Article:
Your digital strategy must be driven by a clear understanding of the customer’s needs and the way your products relate to them. Digital transformation doesn’t require a radical rethink of a business model that previously brought success – it simply means leveraging better, more efficient technologies to meet and exceed customer expectations and allow data to shape strategic priorities. Thomas Honoré, CEO of Columbus explains how vital peer insight from early adopters can help manufacturers embrace disruption and stay ahead of the competition.
I often wonder if manufacturing organisations feel as if they are trapped in a Tardis, racing at the speed of light into uncharted territory. No sooner have they embraced the Internet of Things (IoT) than the next big thing comes along. After getting ready for Industry 4.0, suddenly it is last year’s news and they are being told to prepare for Industry X.0.
Look at the big picture but start close to home
Trends are important, no doubt, because each market trend creates opportunities for disruption, and disruption is a business changer. But this disruption is not something that happens in Silicon Valley or Shanghai – it is happening right now, just outside your door.
Car-sharing schemes have disrupted car rental businesses, free newspapers have challenged print publishing, and online-only estate agents are taking market share from high street players. Almost every business is under siege from innovative rivals with better digital skills – but that shouldn’t deter you.
Some studies estimate that up to half of all jobs will be threatened by automation over the next ten years, from pilot to auditor, accountant to estate agent. Accenture reports that 95% of chief executives expect major strategic challenges regarding disruption and the fourth industrial revolution – and yet only 20% of their organisations
are prepared for this.
Automation is here – but innovation is still driven by people, for the people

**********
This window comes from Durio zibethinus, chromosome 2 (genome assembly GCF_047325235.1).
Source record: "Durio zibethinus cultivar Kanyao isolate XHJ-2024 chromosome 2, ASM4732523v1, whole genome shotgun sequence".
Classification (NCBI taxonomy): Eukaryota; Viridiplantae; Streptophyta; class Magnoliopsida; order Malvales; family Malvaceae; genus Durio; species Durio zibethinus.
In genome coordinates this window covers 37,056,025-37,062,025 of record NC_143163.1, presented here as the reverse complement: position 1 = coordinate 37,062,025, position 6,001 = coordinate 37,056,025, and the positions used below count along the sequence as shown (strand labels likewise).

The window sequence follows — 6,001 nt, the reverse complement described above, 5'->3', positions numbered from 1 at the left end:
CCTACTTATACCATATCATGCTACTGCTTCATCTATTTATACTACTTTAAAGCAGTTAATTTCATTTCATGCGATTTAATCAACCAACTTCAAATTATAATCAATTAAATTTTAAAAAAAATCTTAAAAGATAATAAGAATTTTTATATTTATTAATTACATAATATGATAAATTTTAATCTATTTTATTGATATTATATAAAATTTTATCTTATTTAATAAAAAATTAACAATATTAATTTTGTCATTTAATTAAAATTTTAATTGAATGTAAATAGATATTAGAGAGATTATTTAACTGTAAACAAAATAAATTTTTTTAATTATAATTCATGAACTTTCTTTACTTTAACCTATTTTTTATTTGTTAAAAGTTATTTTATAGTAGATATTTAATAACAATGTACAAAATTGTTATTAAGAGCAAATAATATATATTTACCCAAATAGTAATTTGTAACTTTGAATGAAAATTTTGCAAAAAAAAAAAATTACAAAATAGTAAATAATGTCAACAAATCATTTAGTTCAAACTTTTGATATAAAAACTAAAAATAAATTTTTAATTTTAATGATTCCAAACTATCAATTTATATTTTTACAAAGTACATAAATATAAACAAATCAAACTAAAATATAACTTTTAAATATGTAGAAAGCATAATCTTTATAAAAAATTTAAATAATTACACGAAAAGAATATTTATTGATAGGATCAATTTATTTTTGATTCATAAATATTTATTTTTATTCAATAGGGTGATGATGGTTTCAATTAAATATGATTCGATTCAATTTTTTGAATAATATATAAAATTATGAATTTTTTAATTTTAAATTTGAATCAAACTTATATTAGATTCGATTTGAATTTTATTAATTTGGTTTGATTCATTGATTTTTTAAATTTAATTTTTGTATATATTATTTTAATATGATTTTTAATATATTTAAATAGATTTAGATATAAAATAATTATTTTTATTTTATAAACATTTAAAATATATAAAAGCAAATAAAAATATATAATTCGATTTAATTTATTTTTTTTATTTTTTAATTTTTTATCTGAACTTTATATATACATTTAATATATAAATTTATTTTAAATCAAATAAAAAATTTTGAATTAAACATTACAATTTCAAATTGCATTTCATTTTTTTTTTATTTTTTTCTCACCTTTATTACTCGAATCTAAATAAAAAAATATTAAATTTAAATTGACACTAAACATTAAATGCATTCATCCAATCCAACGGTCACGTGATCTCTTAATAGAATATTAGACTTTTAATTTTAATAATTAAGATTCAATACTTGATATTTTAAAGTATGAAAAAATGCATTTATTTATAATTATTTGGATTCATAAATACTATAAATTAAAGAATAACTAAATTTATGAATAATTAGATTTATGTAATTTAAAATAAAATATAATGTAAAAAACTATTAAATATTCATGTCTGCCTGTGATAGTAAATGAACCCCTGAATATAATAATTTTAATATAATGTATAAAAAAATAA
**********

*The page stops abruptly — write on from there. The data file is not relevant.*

In the rush to disrupt, we risk overlooking the fundamentals. It all starts with the customer. Do you really know what your customers want? Do you know where your product adds value – and where it falls short?
In a recent Columbus industry report, experts from Microsoft, Weetabix and BMW Oxford all agreed that in order to grow, manufacturers must listen to their customer’s needs and build a ‘Manufacturing 2020′ strategy that allows them to constantly meet rising expectations.
As Gunther Boehner, director of Assembly at BMW Oxford says in the report, “Manufacturers need to have a strong focus on their core processes, which directly relate to customers’ needs and pain points. Flexibility in manufacturing is key.”
We see too many companies still struggling to understand how their products are used. Making clever use of IoT presents a huge opportunity for manufacturers to get closer to the customer, but it only works if you have the organisation, processes and systems to make sense of that extra data.
Don’t go it alone
In this climate of continuous innovation there is a greater need for skills and technology – but for most manufacturers developing all these solutions in-house is not an option. Careful selection of technology […]
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Organisations hold disparate and unrealistic views on protecting the Industrial Internet of Things (IIoT), in which endpoints are considered to be the most vulnerable aspects, despite confusion over what actually constitutes an endpoint.
These are the key findings of the 2018 Sans Industrial IoT Security Survey report, which examines the security concerns around the rapidly growing use of IIoT. IIoT is the subset of the Internet of Things that focuses specifically on the industrial application of connected physical devices within critical infrastructure such as electricity, manufacturing, oil and gas, transportation and healthcare. The installed base of IoT devices is forecast to triple from 23.14 billion in 2018 to 75.44 billion in 2025.